A delegation from the Combined Maritime Forces (CMF) presented at the United Nations Office of Drugs and Crime (UNODC) 5th Pakistan-Afghanistan Integrated Border Management Workshop held in Abu Dhabi, United Arab Emirates, from 16th to 20th March 2015.
The event aimed to promote inter-agency cooperation amongst Pakistani Law Enforcement Agencies, as well as improve regional cooperation between Pakistan and Afghanistan in the border areas, with a significant focus on the Management of Narcotics Trafficking.
Captain Nicholas Stoker, Royal Australian Navy, Deputy Commander of CMF’s counter-terrorism task force, Combined Task Force 150 (CTF-150) supported by Lieutenant-Commander Sakhr Alomran, Royal Saudi Naval Forces of CTF-152, briefed the workshop participants on the topic:
‘CMF’s role in maritime security and the global/regional maritime challenges in the drug trafficking, Human Trafficking Migrant Smuggling and related organized crime’.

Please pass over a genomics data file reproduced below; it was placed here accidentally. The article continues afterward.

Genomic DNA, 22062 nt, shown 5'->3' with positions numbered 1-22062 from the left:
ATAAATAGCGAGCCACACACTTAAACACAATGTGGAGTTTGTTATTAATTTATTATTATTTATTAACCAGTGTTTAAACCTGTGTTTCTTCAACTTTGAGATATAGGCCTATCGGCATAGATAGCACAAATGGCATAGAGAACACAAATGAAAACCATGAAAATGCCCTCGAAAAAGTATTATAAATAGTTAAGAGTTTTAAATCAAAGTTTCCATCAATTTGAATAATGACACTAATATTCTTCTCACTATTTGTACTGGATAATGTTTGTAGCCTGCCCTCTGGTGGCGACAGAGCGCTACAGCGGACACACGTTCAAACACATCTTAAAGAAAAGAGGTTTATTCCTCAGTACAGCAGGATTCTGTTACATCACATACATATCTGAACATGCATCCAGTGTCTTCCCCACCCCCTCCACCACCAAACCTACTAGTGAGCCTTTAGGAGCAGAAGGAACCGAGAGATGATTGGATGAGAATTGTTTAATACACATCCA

Organized by the UNODC Country Office Pakistan in collaboration with the Government of Pakistan, the workshop was an initiative under UNODC’s illicit trafficking and border management program to improve operating capacities of various Pakistani Law Enforcement Agencies in areas of border management, information gathering and analysis, drugs law enforcement and investigation, and prosecution of drugs and precursors related cases.
CMF’s speaking engagement was built on the relationship CMF and UNODC has generated over the past 12 months, including a number of CMF engagements in Vienna and Islamabad, participation at workshops and more frequent occurrence reporting. Captain Stoker remarked
“The seminar presented an excellent opportunity for CMF to share its experience in countering narcotics smuggling as part of its counter-terrorism mission in the Middle East Region.” He continued, “The workshop also contributed to increase international collaboration and interagency cooperation to enhance opportunities to prevent narcotics from even making it to the high seas and CMF’s area of operation.”
He went on to say: “UNODC estimates that around 40% of opiates produced in Afghanistan are trafficked through Pakistan. By UNODC continuing to play a role in educating and sharing their experiences in narcotics smuggling across borders, CMF can further disrupt terrorist activities and funding sources on the high seas.”